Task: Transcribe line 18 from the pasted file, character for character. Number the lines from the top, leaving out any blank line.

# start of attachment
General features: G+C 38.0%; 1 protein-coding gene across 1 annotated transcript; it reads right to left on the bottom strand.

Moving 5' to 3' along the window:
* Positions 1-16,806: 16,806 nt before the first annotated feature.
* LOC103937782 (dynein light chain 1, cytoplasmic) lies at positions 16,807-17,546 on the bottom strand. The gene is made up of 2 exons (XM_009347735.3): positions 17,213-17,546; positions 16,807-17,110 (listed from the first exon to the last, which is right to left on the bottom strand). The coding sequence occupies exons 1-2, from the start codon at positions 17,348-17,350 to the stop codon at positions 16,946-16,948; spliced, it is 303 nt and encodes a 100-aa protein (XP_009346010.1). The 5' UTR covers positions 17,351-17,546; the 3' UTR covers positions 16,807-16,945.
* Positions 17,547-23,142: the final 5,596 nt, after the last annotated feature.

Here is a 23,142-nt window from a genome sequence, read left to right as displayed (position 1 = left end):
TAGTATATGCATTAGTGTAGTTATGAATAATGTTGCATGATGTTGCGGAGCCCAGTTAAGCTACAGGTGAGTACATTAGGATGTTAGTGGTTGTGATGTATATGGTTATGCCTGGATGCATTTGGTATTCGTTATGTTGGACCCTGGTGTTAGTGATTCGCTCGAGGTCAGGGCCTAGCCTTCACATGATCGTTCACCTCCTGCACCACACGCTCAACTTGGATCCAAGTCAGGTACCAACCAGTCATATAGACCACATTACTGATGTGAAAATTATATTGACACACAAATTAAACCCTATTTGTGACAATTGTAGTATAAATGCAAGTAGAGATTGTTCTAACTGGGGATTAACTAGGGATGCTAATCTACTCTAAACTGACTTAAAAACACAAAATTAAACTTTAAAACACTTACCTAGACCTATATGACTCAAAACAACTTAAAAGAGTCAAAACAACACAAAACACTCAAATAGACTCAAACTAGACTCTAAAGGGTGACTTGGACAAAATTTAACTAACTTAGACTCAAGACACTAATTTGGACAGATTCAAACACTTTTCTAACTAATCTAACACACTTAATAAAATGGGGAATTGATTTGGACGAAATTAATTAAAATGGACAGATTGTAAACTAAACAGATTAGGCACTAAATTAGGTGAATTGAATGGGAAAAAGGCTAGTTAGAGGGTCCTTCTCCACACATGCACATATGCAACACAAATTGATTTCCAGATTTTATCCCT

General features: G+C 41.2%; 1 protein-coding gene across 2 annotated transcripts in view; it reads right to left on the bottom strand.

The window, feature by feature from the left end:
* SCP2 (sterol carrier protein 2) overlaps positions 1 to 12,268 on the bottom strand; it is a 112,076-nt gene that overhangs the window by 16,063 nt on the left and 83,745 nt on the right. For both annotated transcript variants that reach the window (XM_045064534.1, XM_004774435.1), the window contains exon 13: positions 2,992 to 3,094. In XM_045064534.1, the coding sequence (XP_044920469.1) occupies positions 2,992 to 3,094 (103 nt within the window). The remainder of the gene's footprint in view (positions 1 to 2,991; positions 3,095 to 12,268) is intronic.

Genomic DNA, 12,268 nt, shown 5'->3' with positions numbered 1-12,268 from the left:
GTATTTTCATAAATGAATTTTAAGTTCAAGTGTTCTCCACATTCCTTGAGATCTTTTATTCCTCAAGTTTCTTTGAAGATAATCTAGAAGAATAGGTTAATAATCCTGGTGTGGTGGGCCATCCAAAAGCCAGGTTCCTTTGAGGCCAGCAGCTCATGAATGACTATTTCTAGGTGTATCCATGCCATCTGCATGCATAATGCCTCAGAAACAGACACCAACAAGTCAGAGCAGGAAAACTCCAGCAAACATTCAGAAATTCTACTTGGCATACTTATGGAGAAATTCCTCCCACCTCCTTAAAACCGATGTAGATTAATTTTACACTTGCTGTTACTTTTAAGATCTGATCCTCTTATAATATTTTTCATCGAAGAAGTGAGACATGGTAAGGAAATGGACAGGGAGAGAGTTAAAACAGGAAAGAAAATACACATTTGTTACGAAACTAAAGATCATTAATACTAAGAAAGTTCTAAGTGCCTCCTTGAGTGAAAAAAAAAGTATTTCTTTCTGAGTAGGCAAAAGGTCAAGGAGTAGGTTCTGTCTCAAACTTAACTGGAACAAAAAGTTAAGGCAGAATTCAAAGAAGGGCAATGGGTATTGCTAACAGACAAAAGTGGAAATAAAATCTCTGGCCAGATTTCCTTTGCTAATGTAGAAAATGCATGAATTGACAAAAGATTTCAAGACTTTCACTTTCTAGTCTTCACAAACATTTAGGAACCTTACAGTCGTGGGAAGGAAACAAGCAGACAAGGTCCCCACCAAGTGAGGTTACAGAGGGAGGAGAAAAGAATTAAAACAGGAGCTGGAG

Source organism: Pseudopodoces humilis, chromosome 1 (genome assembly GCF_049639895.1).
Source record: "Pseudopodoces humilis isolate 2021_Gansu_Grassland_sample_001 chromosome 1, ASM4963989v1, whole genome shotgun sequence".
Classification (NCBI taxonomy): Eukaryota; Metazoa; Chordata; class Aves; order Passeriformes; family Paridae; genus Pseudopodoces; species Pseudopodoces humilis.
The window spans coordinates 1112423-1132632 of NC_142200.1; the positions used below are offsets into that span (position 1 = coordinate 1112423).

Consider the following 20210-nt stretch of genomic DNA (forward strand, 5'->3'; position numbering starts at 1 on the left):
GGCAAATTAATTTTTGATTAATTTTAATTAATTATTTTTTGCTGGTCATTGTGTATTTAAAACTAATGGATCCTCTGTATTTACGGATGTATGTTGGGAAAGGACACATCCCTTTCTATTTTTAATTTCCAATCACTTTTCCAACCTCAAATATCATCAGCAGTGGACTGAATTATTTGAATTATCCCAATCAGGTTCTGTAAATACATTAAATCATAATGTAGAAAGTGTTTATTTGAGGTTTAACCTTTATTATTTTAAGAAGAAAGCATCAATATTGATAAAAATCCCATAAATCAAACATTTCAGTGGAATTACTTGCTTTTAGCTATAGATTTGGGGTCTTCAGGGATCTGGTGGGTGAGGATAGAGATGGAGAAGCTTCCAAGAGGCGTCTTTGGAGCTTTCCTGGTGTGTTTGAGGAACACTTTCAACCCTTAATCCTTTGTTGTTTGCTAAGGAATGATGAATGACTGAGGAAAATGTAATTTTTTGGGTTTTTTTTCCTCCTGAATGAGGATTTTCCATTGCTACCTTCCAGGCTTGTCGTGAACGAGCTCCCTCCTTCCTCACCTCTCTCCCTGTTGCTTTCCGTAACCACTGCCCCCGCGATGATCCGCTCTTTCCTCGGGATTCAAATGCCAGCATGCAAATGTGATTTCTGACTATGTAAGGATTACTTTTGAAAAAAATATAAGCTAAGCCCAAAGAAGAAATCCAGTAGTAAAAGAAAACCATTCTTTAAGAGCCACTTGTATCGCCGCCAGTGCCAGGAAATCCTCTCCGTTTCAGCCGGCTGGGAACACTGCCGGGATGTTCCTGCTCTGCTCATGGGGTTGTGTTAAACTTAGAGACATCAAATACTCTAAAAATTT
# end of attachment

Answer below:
GGCAAATTAATTTTTGATTAATTTTAATTAATTATTTTTTGCTGGTCATTGTGTATTTAAAACTAATGGATCCTCTGTATTTACGGATGTATGTTGGGAAAGGACACATCCCTTTCTATTTTTAATTTCCAATCACTTTTCCAACCTCAAATATCATCAGCAGTGGACTGAATTATTTGAATTATCCCAATCAGGTTCTGTAAATACATTAAATCATAATGTAGAAAGTGTTTATTTGAGGTTTAACCTTTATTATTTTAAGAAGAAAGCATCAATATTGATAAAAATCCCATAAATCAAACATTTCAGTGGAATTACTTGCTTTTAGCTATAGATTTGGGGTCTTCAGGGATCTGGTGGGTGAGGATAGAGATGGAGAAGCTTCCAAGAGGCGTCTTTGGAGCTTTCCTGGTGTGTTTGAGGAACACTTTCAACCCTTAATCCTTTGTTGTTTGCTAAGGAATGATGAATGACTGAGGAAAATGTAATTTTTTGGGTTTTTTTTCCTCCTGAATGAGGATTTTCCATTGCTACCTTCCAGGCTTGTCGTGAACGAGCTCCCTCCTTCCTCACCTCTCTCCCTGTTGCTTTCCGTAACCACTGCCCCCGCGATGATCCGCTCTTTCCTCGGGATTCAAATGCCAGCATGCAAATGTGATTTCTGACTATGTAAGGATTACTTTTGAAAAAAATATAAGCTAAGCCCAAAGAAGAAATCCAGTAGTAAAAGAAAACCATTCTTTAAGAGCCACTTGTATCGCCGCCAGTGCCAGGAAATCCTCTCCGTTTCAGCCGGCTGGGAACACTGCCGGGATGTTCCTGCTCTGCTCATGGGGTTGTGTTAAACTTAGAGACATCAAATACTCTAAAAATTT